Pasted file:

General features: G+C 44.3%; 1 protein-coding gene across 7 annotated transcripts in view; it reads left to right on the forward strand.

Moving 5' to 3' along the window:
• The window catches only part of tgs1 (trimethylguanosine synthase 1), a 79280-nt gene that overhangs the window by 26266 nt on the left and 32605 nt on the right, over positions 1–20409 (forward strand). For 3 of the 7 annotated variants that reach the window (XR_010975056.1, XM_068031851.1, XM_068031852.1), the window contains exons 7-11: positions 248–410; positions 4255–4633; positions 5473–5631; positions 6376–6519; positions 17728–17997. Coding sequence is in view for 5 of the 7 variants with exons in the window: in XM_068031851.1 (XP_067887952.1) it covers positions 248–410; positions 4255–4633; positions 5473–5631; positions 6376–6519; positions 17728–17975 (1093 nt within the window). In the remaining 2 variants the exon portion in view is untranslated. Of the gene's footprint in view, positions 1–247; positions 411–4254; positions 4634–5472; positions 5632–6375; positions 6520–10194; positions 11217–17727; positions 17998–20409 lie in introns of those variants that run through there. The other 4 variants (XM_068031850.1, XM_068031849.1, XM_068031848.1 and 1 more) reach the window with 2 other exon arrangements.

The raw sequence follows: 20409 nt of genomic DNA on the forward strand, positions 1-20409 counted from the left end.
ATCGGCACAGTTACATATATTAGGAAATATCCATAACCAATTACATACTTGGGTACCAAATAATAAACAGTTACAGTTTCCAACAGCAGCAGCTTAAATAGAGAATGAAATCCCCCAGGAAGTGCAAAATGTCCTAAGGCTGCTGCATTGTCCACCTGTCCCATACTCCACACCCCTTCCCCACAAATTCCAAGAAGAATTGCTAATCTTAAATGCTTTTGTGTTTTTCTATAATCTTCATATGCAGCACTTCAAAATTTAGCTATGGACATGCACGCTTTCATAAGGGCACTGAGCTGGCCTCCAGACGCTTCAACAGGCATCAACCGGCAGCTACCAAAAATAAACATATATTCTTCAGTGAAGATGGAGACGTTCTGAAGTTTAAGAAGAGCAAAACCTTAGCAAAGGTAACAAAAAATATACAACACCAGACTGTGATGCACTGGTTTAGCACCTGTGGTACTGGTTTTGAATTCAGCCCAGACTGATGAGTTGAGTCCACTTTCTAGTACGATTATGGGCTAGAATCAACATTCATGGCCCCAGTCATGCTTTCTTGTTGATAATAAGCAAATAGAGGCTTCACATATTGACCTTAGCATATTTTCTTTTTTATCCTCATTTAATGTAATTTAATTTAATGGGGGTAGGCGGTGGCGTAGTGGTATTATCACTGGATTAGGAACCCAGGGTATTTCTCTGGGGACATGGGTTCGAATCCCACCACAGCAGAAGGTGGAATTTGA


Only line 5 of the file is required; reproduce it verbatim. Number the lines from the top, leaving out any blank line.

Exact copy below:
ATCGGCACAGTTACATATATTAGGAAATATCCATAACCAATTACATACTTGGGTACCAAATAATAAACAGTTACAGTTTCCAACAGCAGCAGCTTAAATAGAGAATGAAATCCCCCAGGAAGTGCAAAATGTCCTAAGGCTGCTGCATTGTCCACCTGTCCCATACTCCACACCCCTTCCCCACAAATTCCAAGAAGAATTGCTAATCTTAAATGCTTTTGTGTTTTTCTATAATCTTCATATGCAGCACTTCAAAATTTAGCTATGGACATGCACGCTTTCATAAGGGCACTGAGCTGGCCTCCAGACGCTTCAACAGGCATCAACCGGCAGCTACCAAAAATAAACATATATTCTTCAGTGAAGATGGAGACGTTCTGAAGTTTAAGAAGAGCAAAACCTTAGCAAAGGTAACAAAAAATATACAACACCAGACTGTGATGCACTGGTTTAGCACCTGTGGTACTGGTTTTGAATTCAGCCCAGACTGATGAGTTGAGTCCACTTTCTAGTACGATTATGGGCTAGAATCAACATTCATGGCCCCAGTCATGCTTTCTTGTTGATAATAAGCAAATAGAGGCTTCACATATTGACCTTAGCATATTTTCTTTTTTATCCTCATTTAATGTAATTTAATTTAATGGGGGTAGGCGGTGGCGTAGTGGTATTATCACTGGATTAGGAACCCAGGGTATTTCTCTGGGGACATGGGTTCGAATCCCACCACAGCAGAAGGTGGAATTTGA